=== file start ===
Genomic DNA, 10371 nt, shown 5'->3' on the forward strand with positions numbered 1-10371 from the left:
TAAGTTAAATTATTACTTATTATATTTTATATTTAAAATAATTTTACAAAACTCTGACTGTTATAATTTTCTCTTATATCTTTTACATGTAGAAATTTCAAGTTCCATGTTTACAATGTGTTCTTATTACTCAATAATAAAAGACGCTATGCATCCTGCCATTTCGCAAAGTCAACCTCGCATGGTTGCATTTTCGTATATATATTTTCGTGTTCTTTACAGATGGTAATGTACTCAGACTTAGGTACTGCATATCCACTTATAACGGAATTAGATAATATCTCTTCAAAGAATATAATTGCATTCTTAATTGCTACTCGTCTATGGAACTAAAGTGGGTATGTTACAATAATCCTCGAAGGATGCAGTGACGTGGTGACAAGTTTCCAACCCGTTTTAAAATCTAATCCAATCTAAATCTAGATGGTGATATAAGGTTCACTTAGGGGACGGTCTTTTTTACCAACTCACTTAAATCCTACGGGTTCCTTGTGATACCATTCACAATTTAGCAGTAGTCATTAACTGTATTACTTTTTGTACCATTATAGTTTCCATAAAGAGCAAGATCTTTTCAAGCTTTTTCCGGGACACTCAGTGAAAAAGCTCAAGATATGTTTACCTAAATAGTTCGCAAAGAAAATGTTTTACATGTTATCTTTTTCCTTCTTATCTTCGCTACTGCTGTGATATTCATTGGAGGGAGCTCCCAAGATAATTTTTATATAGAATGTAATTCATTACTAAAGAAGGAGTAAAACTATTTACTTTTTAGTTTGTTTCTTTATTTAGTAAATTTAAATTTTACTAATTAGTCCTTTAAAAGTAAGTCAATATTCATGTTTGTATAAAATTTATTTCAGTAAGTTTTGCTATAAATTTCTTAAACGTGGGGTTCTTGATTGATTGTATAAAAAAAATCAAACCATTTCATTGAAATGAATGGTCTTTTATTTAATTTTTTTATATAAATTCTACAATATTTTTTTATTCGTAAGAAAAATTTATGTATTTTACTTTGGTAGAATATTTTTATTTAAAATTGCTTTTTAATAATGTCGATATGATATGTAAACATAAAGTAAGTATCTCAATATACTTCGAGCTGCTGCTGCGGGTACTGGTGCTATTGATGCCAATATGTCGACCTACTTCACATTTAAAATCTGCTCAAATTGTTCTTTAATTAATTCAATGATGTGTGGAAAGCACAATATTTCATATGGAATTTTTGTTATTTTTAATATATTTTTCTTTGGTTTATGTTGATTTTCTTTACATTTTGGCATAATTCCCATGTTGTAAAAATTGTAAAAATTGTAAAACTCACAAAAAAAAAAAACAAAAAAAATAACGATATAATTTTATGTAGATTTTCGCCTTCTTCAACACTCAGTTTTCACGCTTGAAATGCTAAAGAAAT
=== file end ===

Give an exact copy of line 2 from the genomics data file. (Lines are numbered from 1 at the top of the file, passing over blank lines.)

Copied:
TAAGTTAAATTATTACTTATTATATTTTATATTTAAAATAATTTTACAAAACTCTGACTGTTATAATTTTCTCTTATATCTTTTACATGTAGAAATTTCAAGTTCCATGTTTACAATGTGTTCTTATTACTCAATAATAAAAGACGCTATGCATCCTGCCATTTCGCAAAGTCAACCTCGCATGGTTGCATTTTCGTATATATATTTTCGTGTTCTTTACAGATGGTAATGTACTCAGACTTAGGTACTGCATATCCACTTATAACGGAATTAGATAATATCTCTTCAAAGAATATAATTGCATTCTTAATTGCTACTCGTCTATGGAACTAAAGTGGGTATGTTACAATAATCCTCGAAGGATGCAGTGACGTGGTGACAAGTTTCCAACCCGTTTTAAAATCTAATCCAATCTAAATCTAGATGGTGATATAAGGTTCACTTAGGGGACGGTCTTTTTTACCAACTCACTTAAATCCTACGGGTTCCTTGTGATACCATTCACAATTTAGCAGTAGTCATTAACTGTATTACTTTTTGTACCATTATAGTTTCCATAAAGAGCAAGATCTTTTCAAGCTTTTTCCGGGACACTCAGTGAAAAAGCTCAAGATATGTTTACCTAAATAGTTCGCAAAGAAAATGTTTTACATGTTATCTTTTTCCTTCTTATCTTCGCTACTGCTGTGATATTCATTGGAGGGAGCTCCCAAGATAATTTTTATATAGAATGTAATTCATTACTAAAGAAGGAGTAAAACTATTTACTTTTTAGTTTGTTTCTTTATTTAGTAAATTTAAATTTTACTAATTAGTCCTTTAAAAGTAAGTCAATATTCATGTTTGTATAAAATTTATTTCAGTAAGTTTTGCTATAAATTTCTTAAACGTGGGGTTCTTGATTGATTGTATAAAAAAAATCAAACCATTTCATTGAAATGAATGGTCTTTTATTTAATTTTTTTATATAAATTCTACAATATTTTTTTATTCGTAAGAAAAATTTATGTATTTTACTTTGGTAGAATATTTTTATTTAAAATTGCTTTTTAATAATGTCGATATGATATGTAAACATAAAGTAAGTATCTCAATATACTTCGAGCTGCTGCTGCGGGTACTGGTGCTATTGATGCCAATATGTCGACCTACTTCACATTTAAAATCTGCTCAAATTGTTCTTTAATTAATTCAATGATGTGTGGAAAGCACAATATTTCATATGGAATTTTTGTTATTTTTAATATATTTTTCTTTGGTTTATGTTGATTTTCTTTACATTTTGGCATAATTCCCATGTTGTAAAAATTGTAAAAATTGTAAAACTCACAAAAAAAAAAAACAAAAAAAATAACGATATAATTTTATGTAGATTTTCGCCTTCTTCAACACTCAGTTTTCACGCTTGAAATGCTAAAGAAAT